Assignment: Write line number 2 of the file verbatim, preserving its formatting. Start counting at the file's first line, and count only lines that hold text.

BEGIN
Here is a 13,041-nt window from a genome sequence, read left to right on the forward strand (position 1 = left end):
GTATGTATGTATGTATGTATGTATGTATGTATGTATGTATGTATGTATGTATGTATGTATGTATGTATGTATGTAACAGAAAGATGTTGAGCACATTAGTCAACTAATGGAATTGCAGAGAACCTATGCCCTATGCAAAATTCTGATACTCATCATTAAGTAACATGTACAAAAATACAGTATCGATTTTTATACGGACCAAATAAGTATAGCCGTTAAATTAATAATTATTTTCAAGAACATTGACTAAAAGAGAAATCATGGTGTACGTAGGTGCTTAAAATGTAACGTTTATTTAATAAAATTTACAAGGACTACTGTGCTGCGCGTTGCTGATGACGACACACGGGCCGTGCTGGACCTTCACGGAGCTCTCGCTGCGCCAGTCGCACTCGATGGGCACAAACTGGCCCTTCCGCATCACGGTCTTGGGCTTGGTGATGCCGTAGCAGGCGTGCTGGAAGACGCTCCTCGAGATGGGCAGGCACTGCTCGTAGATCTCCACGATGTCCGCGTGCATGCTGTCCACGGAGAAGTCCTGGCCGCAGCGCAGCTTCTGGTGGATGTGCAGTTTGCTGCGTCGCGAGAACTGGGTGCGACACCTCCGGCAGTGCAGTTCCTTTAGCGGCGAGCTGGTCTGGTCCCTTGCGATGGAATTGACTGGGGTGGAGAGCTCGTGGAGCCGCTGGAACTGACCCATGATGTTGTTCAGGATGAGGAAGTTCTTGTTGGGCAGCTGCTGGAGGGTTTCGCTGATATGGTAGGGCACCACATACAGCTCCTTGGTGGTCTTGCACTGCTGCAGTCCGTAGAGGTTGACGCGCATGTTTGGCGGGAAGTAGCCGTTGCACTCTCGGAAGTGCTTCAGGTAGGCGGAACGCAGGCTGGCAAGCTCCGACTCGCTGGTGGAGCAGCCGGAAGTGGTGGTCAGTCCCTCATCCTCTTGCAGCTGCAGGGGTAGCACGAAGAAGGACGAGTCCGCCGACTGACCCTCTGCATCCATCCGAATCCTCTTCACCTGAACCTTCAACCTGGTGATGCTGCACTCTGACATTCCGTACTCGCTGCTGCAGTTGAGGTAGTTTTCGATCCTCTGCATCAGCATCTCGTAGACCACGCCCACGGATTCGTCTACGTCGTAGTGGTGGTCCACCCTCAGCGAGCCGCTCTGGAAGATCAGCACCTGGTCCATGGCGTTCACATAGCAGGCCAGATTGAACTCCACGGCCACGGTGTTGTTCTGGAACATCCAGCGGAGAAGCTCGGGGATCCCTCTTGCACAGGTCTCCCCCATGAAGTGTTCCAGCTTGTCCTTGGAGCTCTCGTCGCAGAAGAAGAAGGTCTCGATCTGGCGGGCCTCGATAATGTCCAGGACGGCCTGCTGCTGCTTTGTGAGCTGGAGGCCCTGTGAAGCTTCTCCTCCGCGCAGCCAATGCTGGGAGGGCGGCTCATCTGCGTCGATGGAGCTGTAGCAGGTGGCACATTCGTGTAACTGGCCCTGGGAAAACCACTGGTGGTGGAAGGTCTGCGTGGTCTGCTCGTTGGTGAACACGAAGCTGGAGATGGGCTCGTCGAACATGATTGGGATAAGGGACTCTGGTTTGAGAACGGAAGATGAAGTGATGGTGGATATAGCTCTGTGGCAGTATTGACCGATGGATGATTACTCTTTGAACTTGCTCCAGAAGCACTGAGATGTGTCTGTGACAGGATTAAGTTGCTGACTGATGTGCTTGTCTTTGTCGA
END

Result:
GTATGTATGTATGTATGTATGTATGTATGTATGTATGTATGTATGTATGTATGTATGTATGTATGTATGTATGTAACAGAAAGATGTTGAGCACATTAGTCAACTAATGGAATTGCAGAGAACCTATGCCCTATGCAAAATTCTGATACTCATCATTAAGTAACATGTACAAAAATACAGTATCGATTTTTATACGGACCAAATAAGTATAGCCGTTAAATTAATAATTATTTTCAAGAACATTGACTAAAAGAGAAATCATGGTGTACGTAGGTGCTTAAAATGTAACGTTTATTTAATAAAATTTACAAGGACTACTGTGCTGCGCGTTGCTGATGACGACACACGGGCCGTGCTGGACCTTCACGGAGCTCTCGCTGCGCCAGTCGCACTCGATGGGCACAAACTGGCCCTTCCGCATCACGGTCTTGGGCTTGGTGATGCCGTAGCAGGCGTGCTGGAAGACGCTCCTCGAGATGGGCAGGCACTGCTCGTAGATCTCCACGATGTCCGCGTGCATGCTGTCCACGGAGAAGTCCTGGCCGCAGCGCAGCTTCTGGTGGATGTGCAGTTTGCTGCGTCGCGAGAACTGGGTGCGACACCTCCGGCAGTGCAGTTCCTTTAGCGGCGAGCTGGTCTGGTCCCTTGCGATGGAATTGACTGGGGTGGAGAGCTCGTGGAGCCGCTGGAACTGACCCATGATGTTGTTCAGGATGAGGAAGTTCTTGTTGGGCAGCTGCTGGAGGGTTTCGCTGATATGGTAGGGCACCACATACAGCTCCTTGGTGGTCTTGCACTGCTGCAGTCCGTAGAGGTTGACGCGCATGTTTGGCGGGAAGTAGCCGTTGCACTCTCGGAAGTGCTTCAGGTAGGCGGAACGCAGGCTGGCAAGCTCCGACTCGCTGGTGGAGCAGCCGGAAGTGGTGGTCAGTCCCTCATCCTCTTGCAGCTGCAGGGGTAGCACGAAGAAGGACGAGTCCGCCGACTGACCCTCTGCATCCATCCGAATCCTCTTCACCTGAACCTTCAACCTGGTGATGCTGCACTCTGACATTCCGTACTCGCTGCTGCAGTTGAGGTAGTTTTCGATCCTCTGCATCAGCATCTCGTAGACCACGCCCACGGATTCGTCTACGTCGTAGTGGTGGTCCACCCTCAGCGAGCCGCTCTGGAAGATCAGCACCTGGTCCATGGCGTTCACATAGCAGGCCAGATTGAACTCCACGGCCACGGTGTTGTTCTGGAACATCCAGCGGAGAAGCTCGGGGATCCCTCTTGCACAGGTCTCCCCCATGAAGTGTTCCAGCTTGTCCTTGGAGCTCTCGTCGCAGAAGAAGAAGGTCTCGATCTGGCGGGCCTCGATAATGTCCAGGACGGCCTGCTGCTGCTTTGTGAGCTGGAGGCCCTGTGAAGCTTCTCCTCCGCGCAGCCAATGCTGGGAGGGCGGCTCATCTGCGTCGATGGAGCTGTAGCAGGTGGCACATTCGTGTAACTGGCCCTGGGAAAACCACTGGTGGTGGAAGGTCTGCGTGGTCTGCTCGTTGGTGAACACGAAGCTGGAGATGGGCTCGTCGAACATGATTGGGATAAGGGACTCTGGTTTGAGAACGGAAGATGAAGTGATGGTGGATATAGCTCTGTGGCAGTATTGACCGATGGATGATTACTCTTTGAACTTGCTCCAGAAGCACTGAGATGTGTCTGTGACAGGATTAAGTTGCTGACTGATGTGCTTGTCTTTGTCGA